Not likely... but a similar situation can happen in the university setting: it's typical for a department to have an administrator, say a VP or Director (manager) and a few admins (staff). After a few years or so the manager moves on to another position while the staff stay in place supporting their new manager; typically necessary for maintaining procedural continuity and institutional history. The new manger might ask about how the office operates in relation to the greater university but may instead  focus on office logistics  (e.g. "you will place all calls for me", "you will set memos on my desk a certain way...") and perhaps map out a few workflow choreography protocols. This transition happens without getting to know existing office staff skill sets.

To illustrate, here's an experience I had: a new manager was placed in our office who briefly met with me but didn't ask for my resume, past work experience, or ask about skills or working styles. It was a, "Hi, nice to meet you. Oh, I hear you like music..." Fast forward a few years and I'm placed on an institutional-wide project implementation team and tasked with hiring the data entry team. My manager assumed I had no experience and proceeded to micromanage the hiring process. Early on I explained that I had many years experience interviewing, hiring and managing people in the private sector; this of course was on my resume she didn't ask for. But my explanation didn't sink in immediately and I had to keep reminding her for weeks and weeks... and still I couldn't shift her thinking away from her preconception of me.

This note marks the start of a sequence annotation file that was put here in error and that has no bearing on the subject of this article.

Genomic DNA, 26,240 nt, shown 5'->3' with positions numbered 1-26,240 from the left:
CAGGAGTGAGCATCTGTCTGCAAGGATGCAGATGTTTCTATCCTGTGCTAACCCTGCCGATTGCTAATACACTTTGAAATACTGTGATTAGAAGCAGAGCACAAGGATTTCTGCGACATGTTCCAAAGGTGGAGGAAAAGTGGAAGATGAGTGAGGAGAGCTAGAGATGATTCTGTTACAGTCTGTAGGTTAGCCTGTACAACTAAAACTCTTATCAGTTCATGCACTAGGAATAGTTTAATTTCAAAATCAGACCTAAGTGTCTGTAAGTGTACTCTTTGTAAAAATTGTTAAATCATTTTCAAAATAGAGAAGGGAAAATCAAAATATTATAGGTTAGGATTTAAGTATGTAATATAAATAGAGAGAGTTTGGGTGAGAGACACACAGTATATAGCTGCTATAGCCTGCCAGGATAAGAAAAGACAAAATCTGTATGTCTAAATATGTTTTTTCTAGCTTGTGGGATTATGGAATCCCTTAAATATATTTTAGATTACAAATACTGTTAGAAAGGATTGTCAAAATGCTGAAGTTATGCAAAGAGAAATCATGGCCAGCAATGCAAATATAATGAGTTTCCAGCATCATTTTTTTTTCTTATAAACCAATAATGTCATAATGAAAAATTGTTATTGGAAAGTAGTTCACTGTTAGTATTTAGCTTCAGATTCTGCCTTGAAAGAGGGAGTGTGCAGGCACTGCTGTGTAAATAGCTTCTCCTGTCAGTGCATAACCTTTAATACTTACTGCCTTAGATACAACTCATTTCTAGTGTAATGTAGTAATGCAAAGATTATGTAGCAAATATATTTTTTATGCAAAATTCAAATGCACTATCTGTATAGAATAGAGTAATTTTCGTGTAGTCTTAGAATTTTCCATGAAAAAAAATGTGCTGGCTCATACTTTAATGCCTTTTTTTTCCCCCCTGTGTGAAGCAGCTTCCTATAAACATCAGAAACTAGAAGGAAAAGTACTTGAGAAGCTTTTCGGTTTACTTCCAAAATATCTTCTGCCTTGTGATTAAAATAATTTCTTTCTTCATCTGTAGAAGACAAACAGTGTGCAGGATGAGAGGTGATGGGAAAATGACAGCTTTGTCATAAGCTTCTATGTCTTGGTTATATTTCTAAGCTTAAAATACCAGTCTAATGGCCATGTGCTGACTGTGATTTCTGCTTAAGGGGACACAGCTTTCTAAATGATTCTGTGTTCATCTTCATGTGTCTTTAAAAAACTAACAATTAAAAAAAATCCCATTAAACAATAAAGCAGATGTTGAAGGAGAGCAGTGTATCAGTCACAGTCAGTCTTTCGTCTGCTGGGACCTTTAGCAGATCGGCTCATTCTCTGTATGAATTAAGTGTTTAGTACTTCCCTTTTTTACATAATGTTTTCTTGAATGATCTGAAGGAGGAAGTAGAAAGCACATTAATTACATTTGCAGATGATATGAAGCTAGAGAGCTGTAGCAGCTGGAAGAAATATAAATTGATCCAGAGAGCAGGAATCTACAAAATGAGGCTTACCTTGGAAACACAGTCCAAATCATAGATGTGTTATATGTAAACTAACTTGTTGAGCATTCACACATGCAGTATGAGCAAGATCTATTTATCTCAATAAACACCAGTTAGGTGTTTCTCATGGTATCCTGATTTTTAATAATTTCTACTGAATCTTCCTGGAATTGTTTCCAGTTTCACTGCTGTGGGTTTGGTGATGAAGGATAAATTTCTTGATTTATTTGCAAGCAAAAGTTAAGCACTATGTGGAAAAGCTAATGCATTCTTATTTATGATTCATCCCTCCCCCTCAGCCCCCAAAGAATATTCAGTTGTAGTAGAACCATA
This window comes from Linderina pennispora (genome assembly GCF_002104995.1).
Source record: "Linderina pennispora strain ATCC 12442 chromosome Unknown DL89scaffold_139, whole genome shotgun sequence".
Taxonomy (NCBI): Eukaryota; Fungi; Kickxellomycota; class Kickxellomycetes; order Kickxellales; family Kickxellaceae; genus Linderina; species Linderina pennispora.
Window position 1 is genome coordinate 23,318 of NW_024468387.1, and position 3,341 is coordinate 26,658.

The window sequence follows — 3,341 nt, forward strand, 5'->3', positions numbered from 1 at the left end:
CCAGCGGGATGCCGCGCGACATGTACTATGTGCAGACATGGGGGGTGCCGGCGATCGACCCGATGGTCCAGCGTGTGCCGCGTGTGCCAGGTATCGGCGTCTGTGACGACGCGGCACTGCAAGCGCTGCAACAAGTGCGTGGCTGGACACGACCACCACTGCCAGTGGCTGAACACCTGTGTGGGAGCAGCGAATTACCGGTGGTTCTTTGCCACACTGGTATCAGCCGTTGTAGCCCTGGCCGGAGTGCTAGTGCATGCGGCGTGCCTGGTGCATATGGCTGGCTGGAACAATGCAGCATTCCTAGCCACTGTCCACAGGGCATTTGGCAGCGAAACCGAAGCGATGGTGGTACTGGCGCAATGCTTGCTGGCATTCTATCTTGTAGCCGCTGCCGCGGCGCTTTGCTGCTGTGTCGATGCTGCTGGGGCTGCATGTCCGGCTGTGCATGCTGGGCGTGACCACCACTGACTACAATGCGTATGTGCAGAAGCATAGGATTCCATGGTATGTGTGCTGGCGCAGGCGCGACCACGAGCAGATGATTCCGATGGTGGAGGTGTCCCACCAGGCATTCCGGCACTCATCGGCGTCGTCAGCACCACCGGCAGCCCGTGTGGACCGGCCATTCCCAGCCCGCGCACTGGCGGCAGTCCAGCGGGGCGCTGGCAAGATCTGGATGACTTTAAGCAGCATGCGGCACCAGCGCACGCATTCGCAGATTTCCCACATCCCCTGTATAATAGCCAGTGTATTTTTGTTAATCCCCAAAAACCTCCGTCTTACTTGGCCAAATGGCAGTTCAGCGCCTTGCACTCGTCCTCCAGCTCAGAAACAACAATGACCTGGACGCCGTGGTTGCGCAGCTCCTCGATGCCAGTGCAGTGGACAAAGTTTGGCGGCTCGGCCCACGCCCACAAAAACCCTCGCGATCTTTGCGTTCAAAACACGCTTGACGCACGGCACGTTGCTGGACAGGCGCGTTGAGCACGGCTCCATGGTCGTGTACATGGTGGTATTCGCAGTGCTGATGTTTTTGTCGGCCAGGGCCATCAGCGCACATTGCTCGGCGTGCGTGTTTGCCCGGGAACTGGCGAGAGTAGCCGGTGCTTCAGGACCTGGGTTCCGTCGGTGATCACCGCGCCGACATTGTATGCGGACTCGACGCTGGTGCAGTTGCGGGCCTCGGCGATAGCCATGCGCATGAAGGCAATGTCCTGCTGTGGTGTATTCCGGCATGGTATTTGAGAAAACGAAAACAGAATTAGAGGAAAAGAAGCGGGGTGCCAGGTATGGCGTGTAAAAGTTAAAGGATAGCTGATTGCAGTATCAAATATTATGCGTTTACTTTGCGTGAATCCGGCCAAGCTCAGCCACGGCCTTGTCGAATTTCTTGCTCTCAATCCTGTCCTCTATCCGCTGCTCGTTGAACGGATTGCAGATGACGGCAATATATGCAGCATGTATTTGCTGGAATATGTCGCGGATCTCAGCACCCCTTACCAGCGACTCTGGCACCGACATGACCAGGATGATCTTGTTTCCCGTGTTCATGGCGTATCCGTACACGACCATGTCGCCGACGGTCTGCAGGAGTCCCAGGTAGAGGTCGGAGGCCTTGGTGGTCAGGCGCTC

Bottom line is this: Managers run the risk of compromising their role and the office's mission by failing to get to know their existing staffs' skill sets.

Here's what I challenge new managers do with their existing staff:

1. Review and discuss their staffs' resumes and past job experiences, including past experiences in the current office.

This seems like a no-brainer but new managers can fail to do this. This step is the starting point for the two points below.

2. Sit candidly with staff one-on-one and make an effort to get to know them, both skill-wise and personality-wise.

Making the effort to reach out to staff is key to garnering their trust. Ask them to explain situations where they applied their skills to positive results.

3. Ask staff questions about themselves; this is a great way to see how they communicate.

When I  conduct interviews I begin by chatting about current events or an interest listed on their resume... This way you can see how they truly communicate using a comfortable topic.  I've hired a great team member beginning their interview with a chat about cooking!

To be fair, all this presupposes a manager is willing to see their staff as a team and, unfortunately, managers can have an uninformed preconception that their staff's purpose is only to serve them.  Who knows? These managers might be pleasantly surprised by increased office performance results if they invest a little time strategizing how best to utilize their staff...  a simple challenge at best.